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Posted Nov. 16, 2010

Lawyers Debate Legality of Proposition 8 Ban on Same-Sex Marriage

Extramural Moot Court Winners
Jordan Lorence, left, debated Matt McGill on Proposition 8.

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Contact: Rob Seal

Lawyers involved in California’s Proposition 8 litigation debated a recent federal court ruling striking down a state ban on same-sex marriage before a packed Caplin Pavilion on Nov. 8.

There is no rational basis for the banning of same-sex marriage, according to Matt McGill, a lawyer who joined with the American Foundation for Equal Rights to challenge Proposition 8.

McGill debated Jordan Lorence, a lawyer from Alliance Defense Fund, who supports Proposition 8 and a ban on same-sex marriage.

Both speakers agreed that marriage is beneficial to society, but had opposing definitions of the institution. Lorence cited the universality of marriage across history and cultures but defined it as a public institution of “one man and one woman that’s publicly regulated.”

A marriage that consists of a mother and father raising children “shows the best results,” Lorence said.

In 2008, 18,000 same-sex couples were married in California, according to McGill, but Proposition 8 nullified those marriages.

“There may be euphemisms to describe this type of disparate treatment, but it’s most conventionally known as discrimination,” McGill said.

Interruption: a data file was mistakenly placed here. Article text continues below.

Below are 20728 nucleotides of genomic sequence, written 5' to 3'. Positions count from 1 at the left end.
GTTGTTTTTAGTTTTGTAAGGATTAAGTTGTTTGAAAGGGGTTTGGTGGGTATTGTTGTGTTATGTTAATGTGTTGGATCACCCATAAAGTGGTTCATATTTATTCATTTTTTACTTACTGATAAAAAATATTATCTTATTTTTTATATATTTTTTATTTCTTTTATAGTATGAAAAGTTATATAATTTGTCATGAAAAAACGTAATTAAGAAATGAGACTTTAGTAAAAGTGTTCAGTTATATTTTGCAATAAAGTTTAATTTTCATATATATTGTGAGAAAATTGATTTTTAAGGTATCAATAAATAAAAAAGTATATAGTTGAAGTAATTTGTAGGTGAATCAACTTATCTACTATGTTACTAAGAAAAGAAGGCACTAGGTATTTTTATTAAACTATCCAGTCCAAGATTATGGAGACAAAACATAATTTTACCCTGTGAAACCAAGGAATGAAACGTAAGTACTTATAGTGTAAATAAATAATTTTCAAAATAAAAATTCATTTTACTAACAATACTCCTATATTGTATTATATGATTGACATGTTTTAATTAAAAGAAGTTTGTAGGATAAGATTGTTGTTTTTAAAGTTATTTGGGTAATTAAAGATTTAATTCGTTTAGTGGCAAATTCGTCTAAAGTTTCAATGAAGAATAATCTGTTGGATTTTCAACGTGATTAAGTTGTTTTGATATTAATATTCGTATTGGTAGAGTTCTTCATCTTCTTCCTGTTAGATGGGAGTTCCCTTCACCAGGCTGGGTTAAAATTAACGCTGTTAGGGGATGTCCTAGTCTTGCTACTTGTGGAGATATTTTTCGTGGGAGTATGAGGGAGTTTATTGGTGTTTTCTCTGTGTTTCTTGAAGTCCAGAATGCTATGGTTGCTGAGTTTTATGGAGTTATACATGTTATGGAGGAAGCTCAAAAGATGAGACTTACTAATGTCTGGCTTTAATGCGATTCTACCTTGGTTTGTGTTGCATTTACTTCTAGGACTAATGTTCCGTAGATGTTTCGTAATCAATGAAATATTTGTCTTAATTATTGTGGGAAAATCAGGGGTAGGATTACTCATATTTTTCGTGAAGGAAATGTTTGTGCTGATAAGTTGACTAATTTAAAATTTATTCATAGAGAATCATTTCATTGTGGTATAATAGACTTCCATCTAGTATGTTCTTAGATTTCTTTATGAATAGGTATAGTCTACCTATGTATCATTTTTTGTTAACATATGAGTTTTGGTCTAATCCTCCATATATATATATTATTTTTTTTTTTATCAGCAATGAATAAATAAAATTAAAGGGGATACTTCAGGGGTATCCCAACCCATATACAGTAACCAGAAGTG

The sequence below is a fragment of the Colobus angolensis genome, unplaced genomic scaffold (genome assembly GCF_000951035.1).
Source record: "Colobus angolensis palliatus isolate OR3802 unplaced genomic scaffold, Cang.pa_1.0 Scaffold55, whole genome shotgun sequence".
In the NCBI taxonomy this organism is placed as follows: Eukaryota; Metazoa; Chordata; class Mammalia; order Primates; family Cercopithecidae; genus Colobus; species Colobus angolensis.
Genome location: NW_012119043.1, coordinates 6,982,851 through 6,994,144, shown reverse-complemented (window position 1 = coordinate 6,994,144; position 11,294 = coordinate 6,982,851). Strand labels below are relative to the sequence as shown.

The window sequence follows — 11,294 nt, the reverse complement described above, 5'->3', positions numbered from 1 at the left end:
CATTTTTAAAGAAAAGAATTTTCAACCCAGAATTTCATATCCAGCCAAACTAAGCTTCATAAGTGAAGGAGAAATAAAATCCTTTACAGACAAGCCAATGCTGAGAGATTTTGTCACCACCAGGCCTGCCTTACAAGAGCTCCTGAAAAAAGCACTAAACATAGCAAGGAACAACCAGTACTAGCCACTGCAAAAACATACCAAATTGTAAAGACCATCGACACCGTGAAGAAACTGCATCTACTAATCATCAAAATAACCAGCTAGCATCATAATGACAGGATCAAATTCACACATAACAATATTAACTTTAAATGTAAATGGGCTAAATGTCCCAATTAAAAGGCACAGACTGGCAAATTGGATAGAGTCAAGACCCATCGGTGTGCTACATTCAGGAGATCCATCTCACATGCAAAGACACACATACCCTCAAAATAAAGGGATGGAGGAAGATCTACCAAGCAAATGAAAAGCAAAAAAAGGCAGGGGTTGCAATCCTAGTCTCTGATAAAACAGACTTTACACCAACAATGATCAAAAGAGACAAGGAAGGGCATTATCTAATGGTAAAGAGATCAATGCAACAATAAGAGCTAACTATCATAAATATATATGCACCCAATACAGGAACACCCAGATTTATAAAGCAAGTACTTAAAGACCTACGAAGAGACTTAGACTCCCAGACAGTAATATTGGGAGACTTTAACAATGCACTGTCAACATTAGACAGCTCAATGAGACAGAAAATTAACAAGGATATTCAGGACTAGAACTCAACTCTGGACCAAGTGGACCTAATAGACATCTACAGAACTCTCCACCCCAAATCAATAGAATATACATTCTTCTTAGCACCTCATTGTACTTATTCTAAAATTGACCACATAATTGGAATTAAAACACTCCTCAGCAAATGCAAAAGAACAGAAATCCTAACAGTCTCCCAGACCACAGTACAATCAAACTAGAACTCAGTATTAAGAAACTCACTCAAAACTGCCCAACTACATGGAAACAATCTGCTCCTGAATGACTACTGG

Proposition 8 was a ballot initiative in the November 2008 elections in California that restricted the definition of marriage to include only opposite-sex couples. Having passed, the initiative became an amendment to the state’s constitution.

U.S. District Court Judge Vaughn R. Walker struck down Proposition 8 in August of this year. In his opinion, Walker found the law an unreasonable exclusion. “Moral disapproval alone is an improper basis on which to deny rights to gay men and lesbians,” he wrote.

Despite his ruling overturning Proposition 8, Walker stayed the ruling until the case is appealed. He later lifted the stay, but the Ninth U.S. Circuit Court of Appeals indefinitely extended the stay.

Lorence argued that the case should not have gone before the court. “In fact, there were times when I was at the trial that I felt I was at a legislative hearing as opposed to a judicial proceeding,” he said.

McGill, as did Walker in his opinion, said the equal protection clause of the 14th Amendment invalidates Proposition 8.

“Since Brown v. Board of Education, it’s been the basic command of the equal protection clause that when a state discriminates against a group of citizens it must have a good reason for doing so,” McGill said.

The absence of any specific constitutional guarantees for a right to homosexual marriage is enough to uphold Proposition 8, according to Lorence, who quoted Judge Richard Posner of the Seventh U.S. Circuit Court of Appeals: “If there is such a right it will have to be manufactured by the justices out of whole cloth.

“The exercise of so freewheeling a judicial discretion in the face of adamantly opposed public opinion would be seriously undemocratic.”

McGill attacked the notion that the legality of same-sex marriage is undemocratic. “The 14th Amendment means that equal protection of laws is not subject to a plebiscite. We don’t put our constitutional rights up to a vote,” he said.

Legal precedent is also on the side of same-sex marriage, according to McGill.

“Fourteen years ago, Romer v. Evans declared that moral disapproval of homosexuality was not a legitimate basis for legislation.”

“Why would we treat laws discriminating against gays and lesbians with any less suspicion than we cast upon laws that discriminate on the basis of race, or sex or any other circumstance such as alienage or illegitimacy?” McGill asked.

The program was sponsored by the Lambda Law Alliance, the Federalist Society and the American Constitution Society.

Reported by tim arnold